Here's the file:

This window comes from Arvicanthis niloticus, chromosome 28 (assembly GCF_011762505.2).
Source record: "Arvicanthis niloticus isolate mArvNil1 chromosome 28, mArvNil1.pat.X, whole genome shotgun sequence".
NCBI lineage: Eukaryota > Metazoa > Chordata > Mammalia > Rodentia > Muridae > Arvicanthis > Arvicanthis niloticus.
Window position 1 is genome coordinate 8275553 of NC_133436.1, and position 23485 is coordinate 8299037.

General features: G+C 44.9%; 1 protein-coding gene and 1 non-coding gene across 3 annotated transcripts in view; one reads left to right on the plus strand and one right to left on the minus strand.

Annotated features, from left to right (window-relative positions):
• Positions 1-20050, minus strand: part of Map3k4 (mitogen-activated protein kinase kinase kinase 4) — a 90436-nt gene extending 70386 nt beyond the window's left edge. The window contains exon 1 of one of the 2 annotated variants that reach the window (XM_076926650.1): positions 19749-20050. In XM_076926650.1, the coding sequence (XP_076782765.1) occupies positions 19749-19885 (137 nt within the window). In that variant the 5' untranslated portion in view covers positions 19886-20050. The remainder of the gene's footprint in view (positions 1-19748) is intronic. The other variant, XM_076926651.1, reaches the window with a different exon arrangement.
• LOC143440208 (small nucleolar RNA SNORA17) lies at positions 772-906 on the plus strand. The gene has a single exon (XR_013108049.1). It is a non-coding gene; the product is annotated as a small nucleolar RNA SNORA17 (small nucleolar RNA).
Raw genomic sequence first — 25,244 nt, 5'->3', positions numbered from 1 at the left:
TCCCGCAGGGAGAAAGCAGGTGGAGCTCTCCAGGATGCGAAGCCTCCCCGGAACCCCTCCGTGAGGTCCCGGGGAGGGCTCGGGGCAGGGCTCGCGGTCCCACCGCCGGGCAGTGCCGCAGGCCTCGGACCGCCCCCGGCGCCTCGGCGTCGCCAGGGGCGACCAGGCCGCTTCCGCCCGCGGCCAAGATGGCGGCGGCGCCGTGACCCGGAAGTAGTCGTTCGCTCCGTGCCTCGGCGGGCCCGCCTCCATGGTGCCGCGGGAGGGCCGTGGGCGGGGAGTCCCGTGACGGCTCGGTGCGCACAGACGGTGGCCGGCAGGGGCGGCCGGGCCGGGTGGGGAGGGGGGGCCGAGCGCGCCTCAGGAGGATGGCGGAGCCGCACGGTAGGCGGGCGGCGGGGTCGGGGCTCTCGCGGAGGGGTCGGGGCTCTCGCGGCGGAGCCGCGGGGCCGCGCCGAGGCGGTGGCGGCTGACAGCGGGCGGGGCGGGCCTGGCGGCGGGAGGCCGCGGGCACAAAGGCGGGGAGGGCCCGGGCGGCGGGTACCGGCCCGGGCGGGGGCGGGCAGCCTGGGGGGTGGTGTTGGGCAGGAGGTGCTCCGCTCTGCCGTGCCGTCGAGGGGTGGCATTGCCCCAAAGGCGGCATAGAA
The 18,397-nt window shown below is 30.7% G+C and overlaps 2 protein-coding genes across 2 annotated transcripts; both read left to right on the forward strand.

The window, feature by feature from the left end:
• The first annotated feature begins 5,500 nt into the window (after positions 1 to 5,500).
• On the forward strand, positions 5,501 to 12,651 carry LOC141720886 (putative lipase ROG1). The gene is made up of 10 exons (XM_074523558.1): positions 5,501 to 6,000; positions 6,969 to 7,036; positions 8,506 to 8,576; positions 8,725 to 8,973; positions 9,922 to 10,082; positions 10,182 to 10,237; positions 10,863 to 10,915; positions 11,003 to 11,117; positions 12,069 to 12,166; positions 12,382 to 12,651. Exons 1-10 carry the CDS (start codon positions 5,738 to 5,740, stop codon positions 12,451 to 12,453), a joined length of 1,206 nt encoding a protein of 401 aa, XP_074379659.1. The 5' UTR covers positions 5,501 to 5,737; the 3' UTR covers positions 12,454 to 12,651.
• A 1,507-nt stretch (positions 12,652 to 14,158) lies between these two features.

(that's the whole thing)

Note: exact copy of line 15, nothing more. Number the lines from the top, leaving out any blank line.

• A 1,507-nt stretch (positions 12,652 to 14,158) lies between these two features.